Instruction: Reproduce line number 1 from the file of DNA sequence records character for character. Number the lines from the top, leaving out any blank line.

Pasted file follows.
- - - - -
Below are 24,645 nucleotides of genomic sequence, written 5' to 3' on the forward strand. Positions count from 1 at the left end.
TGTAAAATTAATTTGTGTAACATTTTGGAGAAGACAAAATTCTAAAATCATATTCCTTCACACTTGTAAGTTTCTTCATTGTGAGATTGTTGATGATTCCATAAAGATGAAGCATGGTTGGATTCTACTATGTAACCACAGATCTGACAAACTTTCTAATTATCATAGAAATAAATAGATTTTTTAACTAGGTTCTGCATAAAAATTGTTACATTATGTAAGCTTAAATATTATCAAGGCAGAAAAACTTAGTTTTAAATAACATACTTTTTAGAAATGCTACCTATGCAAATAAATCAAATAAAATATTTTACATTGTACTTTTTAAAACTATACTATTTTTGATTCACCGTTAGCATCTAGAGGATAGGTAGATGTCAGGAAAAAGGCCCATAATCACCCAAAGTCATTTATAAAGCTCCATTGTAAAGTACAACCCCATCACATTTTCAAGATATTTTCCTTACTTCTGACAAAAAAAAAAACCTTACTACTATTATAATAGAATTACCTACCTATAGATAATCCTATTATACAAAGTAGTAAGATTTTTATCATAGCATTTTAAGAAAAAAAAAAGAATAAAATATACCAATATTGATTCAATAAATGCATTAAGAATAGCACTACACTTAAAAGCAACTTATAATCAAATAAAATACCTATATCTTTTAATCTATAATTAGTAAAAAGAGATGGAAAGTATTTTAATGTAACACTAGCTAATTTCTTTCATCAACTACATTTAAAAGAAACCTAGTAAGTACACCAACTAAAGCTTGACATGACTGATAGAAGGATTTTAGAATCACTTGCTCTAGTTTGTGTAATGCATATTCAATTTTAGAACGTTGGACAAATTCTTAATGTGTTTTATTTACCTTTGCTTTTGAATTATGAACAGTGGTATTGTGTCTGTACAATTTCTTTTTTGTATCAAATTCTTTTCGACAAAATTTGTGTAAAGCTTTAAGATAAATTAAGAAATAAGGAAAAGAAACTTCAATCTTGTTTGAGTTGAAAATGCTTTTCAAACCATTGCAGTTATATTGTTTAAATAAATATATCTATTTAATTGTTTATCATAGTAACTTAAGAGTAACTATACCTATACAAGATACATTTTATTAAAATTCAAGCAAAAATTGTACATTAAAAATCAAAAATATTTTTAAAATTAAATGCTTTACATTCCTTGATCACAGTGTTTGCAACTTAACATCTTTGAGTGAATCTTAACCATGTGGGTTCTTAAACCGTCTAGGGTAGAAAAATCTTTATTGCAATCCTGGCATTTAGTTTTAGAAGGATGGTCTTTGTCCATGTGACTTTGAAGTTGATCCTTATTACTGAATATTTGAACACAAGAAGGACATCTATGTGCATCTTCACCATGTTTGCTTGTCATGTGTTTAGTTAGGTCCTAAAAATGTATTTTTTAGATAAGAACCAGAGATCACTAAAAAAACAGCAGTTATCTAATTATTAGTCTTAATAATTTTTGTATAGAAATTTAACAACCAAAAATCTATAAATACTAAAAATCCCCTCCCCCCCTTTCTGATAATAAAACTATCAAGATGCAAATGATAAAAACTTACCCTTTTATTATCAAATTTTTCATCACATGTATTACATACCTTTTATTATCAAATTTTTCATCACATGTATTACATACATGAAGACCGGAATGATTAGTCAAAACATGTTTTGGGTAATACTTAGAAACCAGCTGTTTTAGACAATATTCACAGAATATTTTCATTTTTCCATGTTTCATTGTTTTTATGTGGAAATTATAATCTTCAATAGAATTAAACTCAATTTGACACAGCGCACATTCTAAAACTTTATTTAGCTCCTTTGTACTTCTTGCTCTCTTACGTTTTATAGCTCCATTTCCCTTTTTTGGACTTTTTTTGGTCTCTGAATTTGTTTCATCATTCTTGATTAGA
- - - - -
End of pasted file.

Below are 24,645 nucleotides of genomic sequence, written 5' to 3' on the forward strand. Positions count from 1 at the left end.